Body Evidence: Intimate Violence against South Asian Women in America

By Shamita Das Dasgupta | Go to book overview

14
Middle Class, Documented,
and Helpless
The H-4 Visa Bind

SHIVALI SHAH

Janice knew John for thirteen years before they married.1 After college,
Janice had been an accountant for several years in a large corporation. Their
romance began after he moved to the United States to join a high-tech com-
pany. John was in the United States on H-iB visa; she joined him on an H-4
visa. Within two weeks of landing in the States, John's personality seemed
to change. He scolded her for the slightest mistake, became increasingly
suspicious of her, and would not let her leave the house alone. At least once
a week he would sneak home during the day to hide in a closet to make sure
she was not inviting men over while he was at work. John's verbal abuse
escalated to physical abuse and almost daily threats of violence. He pulled
her hair and made her do outrageous and embarrassing things in front of
their friends. During her first trimester of pregnancy, he grabbed her head
and forced her to drink four bottles of beer. Janice was at a loss as to what
to do. She could not get a job legally or even pay for a plane ticket to return
to India. Even if she did return, her family would not be able to support her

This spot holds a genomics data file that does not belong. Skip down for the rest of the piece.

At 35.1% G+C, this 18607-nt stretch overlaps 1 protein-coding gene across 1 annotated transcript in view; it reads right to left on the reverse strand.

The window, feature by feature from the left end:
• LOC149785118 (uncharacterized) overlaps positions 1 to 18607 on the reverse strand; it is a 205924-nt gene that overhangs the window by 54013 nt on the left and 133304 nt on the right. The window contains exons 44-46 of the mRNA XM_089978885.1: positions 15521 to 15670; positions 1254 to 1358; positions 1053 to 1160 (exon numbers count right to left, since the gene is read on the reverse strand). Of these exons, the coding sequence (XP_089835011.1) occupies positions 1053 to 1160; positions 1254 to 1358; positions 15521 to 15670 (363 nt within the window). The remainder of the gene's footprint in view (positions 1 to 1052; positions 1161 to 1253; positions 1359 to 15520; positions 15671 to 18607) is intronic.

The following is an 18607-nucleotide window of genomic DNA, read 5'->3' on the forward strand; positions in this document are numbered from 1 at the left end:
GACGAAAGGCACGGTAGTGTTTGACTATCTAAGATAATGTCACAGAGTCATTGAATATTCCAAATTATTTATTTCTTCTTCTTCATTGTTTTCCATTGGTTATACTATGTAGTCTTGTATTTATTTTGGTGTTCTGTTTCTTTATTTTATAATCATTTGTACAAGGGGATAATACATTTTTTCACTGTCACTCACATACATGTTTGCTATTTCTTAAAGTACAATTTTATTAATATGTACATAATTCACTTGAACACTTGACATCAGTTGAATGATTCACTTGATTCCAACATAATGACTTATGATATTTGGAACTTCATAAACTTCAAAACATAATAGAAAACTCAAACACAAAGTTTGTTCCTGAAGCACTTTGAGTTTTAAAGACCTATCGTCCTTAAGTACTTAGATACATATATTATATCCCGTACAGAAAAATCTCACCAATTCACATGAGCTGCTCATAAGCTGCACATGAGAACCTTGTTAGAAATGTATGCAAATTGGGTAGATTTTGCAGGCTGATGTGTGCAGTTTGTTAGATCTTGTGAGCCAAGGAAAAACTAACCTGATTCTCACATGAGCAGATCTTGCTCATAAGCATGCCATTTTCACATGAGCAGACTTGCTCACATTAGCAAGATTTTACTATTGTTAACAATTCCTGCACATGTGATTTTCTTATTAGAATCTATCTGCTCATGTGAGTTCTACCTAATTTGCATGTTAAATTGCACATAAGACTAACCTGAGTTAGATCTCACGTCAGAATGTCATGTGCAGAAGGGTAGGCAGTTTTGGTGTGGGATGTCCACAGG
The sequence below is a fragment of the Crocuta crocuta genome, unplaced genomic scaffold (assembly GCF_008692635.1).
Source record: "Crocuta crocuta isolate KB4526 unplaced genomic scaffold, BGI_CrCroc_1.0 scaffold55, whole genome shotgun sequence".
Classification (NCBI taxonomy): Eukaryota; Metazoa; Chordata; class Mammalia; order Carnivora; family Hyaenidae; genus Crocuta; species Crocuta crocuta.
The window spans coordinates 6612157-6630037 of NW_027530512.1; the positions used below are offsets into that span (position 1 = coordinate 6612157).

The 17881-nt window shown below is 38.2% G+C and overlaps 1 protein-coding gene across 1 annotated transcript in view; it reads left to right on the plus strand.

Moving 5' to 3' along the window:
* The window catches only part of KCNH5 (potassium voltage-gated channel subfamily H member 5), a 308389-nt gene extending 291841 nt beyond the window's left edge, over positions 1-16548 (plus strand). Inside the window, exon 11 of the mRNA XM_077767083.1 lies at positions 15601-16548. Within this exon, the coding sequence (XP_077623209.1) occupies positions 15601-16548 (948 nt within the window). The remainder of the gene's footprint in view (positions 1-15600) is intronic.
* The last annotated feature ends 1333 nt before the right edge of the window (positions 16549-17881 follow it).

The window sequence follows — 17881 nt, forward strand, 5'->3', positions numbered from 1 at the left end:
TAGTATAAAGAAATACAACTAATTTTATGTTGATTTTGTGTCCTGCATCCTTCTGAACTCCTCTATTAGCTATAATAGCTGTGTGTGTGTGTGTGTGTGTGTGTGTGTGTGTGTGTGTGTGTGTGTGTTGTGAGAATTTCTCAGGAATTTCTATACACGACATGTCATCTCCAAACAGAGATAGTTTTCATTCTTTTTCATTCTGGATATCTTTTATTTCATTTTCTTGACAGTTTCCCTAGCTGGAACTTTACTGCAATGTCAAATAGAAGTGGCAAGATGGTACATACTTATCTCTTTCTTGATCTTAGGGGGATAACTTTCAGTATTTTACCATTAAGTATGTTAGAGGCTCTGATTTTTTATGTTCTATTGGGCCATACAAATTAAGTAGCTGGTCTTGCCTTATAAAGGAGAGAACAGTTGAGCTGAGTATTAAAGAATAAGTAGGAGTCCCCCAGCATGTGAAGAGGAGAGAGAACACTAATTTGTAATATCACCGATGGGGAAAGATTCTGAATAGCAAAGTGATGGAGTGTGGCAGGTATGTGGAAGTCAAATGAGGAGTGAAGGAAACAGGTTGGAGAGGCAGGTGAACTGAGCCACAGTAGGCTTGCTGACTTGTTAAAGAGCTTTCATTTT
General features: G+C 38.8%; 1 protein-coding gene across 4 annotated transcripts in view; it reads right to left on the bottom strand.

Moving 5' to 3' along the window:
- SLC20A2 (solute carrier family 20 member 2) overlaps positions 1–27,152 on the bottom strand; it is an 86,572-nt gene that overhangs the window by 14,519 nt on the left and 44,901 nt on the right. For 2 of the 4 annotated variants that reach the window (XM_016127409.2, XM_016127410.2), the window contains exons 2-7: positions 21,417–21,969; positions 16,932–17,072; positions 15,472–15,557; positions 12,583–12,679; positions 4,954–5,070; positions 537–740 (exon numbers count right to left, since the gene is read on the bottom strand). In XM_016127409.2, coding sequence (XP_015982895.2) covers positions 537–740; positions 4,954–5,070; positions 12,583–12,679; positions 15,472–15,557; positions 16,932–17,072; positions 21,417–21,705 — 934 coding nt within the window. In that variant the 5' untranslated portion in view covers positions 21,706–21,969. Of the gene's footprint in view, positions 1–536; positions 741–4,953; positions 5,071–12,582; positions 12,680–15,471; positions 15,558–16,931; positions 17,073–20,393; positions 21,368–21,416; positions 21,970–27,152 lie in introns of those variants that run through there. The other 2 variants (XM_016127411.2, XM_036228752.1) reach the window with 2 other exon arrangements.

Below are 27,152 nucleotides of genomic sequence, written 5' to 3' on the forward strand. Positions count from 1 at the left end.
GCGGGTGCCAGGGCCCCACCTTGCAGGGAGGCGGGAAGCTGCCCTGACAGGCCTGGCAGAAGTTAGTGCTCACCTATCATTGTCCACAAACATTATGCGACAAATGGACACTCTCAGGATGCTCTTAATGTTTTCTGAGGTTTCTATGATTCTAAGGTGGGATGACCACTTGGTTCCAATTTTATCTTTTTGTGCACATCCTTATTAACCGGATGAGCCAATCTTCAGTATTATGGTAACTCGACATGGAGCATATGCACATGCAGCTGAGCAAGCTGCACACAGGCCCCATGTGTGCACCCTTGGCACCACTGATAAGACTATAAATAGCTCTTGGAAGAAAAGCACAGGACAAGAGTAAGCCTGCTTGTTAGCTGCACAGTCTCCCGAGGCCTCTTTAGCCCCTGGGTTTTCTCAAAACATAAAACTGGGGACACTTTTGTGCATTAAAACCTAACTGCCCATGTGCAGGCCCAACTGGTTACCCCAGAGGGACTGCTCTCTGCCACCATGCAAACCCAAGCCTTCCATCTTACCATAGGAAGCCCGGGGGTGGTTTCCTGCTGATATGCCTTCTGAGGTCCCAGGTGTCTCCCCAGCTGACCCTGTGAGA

and a young infant. Her own income as a junior accountant in Delhi would
not be enough and, in any case, she would need time to take care of a
newborn.

Unfortunately, Janice's situation is not unique. Well-educated, English-speaking South Asian women who come to the United States to join their H-iB visa holding husbands find that the American women's movement has no place for them. The legal strides that have been made on behalf of battered immigrant women in the United States have primarily favored those married to U.S. citizens or legal permanent residents. However, an unnoticed, yet substantial segment of battered immigrant women are dependent spouses of foreign nationals working in specialty occupations such as computer technology, health care, and academics. These

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